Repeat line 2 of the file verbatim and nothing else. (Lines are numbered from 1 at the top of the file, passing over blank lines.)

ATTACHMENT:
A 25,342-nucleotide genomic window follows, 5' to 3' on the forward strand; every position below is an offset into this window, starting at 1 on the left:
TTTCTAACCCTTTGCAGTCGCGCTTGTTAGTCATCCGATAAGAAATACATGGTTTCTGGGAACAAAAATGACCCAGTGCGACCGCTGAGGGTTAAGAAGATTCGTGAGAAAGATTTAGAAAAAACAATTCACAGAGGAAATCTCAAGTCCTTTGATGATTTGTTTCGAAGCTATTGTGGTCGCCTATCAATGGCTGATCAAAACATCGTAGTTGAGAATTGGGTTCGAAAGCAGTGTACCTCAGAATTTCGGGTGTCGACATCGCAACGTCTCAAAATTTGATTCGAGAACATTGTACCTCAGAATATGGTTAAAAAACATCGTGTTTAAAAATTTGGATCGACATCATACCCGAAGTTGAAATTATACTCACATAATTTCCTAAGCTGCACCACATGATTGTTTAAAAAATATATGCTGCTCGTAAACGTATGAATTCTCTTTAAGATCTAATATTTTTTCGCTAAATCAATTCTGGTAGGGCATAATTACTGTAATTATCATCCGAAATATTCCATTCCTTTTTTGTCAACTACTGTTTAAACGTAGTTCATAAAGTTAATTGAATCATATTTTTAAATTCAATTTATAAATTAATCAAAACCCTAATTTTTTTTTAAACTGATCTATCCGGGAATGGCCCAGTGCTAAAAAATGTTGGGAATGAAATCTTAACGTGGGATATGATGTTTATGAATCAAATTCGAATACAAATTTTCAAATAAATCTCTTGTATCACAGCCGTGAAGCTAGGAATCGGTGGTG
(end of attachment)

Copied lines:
TTTCTAACCCTTTGCAGTCGCGCTTGTTAGTCATCCGATAAGAAATACATGGTTTCTGGGAACAAAAATGACCCAGTGCGACCGCTGAGGGTTAAGAAGATTCGTGAGAAAGATTTAGAAAAAACAATTCACAGAGGAAATCTCAAGTCCTTTGATGATTTGTTTCGAAGCTATTGTGGTCGCCTATCAATGGCTGATCAAAACATCGTAGTTGAGAATTGGGTTCGAAAGCAGTGTACCTCAGAATTTCGGGTGTCGACATCGCAACGTCTCAAAATTTGATTCGAGAACATTGTACCTCAGAATATGGTTAAAAAACATCGTGTTTAAAAATTTGGATCGACATCATACCCGAAGTTGAAATTATACTCACATAATTTCCTAAGCTGCACCACATGATTGTTTAAAAAATATATGCTGCTCGTAAACGTATGAATTCTCTTTAAGATCTAATATTTTTTCGCTAAATCAATTCTGGTAGGGCATAATTACTGTAATTATCATCCGAAATATTCCATTCCTTTTTTGTCAACTACTGTTTAAACGTAGTTCATAAAGTTAATTGAATCATATTTTTAAATTCAATTTATAAATTAATCAAAACCCTAATTTTTTTTTAAACTGATCTATCCGGGAATGGCCCAGTGCTAAAAAATGTTGGGAATGAAATCTTAACGTGGGATATGATGTTTATGAATCAAATTCGAATACAAATTTTCAAATAAATCTCTTGTATCACAGCCGTGAAGCTAGGAATCGGTGGTG